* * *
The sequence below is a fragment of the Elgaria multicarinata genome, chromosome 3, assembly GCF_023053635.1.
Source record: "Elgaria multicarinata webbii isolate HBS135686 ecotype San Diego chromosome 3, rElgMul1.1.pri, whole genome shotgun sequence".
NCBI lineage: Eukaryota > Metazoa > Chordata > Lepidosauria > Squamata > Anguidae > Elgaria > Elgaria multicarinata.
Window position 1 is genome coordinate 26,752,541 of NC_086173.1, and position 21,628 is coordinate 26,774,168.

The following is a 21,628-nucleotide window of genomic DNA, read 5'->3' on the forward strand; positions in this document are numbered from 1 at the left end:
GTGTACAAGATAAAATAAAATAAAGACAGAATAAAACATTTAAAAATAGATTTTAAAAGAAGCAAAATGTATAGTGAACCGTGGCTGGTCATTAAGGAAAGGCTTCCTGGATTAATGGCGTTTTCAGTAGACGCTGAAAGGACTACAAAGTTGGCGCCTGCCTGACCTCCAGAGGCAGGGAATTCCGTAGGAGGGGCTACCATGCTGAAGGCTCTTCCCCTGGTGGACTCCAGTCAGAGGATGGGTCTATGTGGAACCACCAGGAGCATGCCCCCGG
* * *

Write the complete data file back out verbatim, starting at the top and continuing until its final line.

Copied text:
The sequence below is a fragment of the Elgaria multicarinata genome, chromosome 3, assembly GCF_023053635.1.
Source record: "Elgaria multicarinata webbii isolate HBS135686 ecotype San Diego chromosome 3, rElgMul1.1.pri, whole genome shotgun sequence".
NCBI lineage: Eukaryota > Metazoa > Chordata > Lepidosauria > Squamata > Anguidae > Elgaria > Elgaria multicarinata.
Window position 1 is genome coordinate 26,752,541 of NC_086173.1, and position 21,628 is coordinate 26,774,168.

The following is a 21,628-nucleotide window of genomic DNA, read 5'->3' on the forward strand; positions in this document are numbered from 1 at the left end:
GTGTACAAGATAAAATAAAATAAAGACAGAATAAAACATTTAAAAATAGATTTTAAAAGAAGCAAAATGTATAGTGAACCGTGGCTGGTCATTAAGGAAAGGCTTCCTGGATTAATGGCGTTTTCAGTAGACGCTGAAAGGACTACAAAGTTGGCGCCTGCCTGACCTCCAGAGGCAGGGAATTCCGTAGGAGGGGCTACCATGCTGAAGGCTCTTCCCCTGGTGGACTCCAGTCAGAGGATGGGTCTATGTGGAACCACCAGGAGCATGCCCCCGG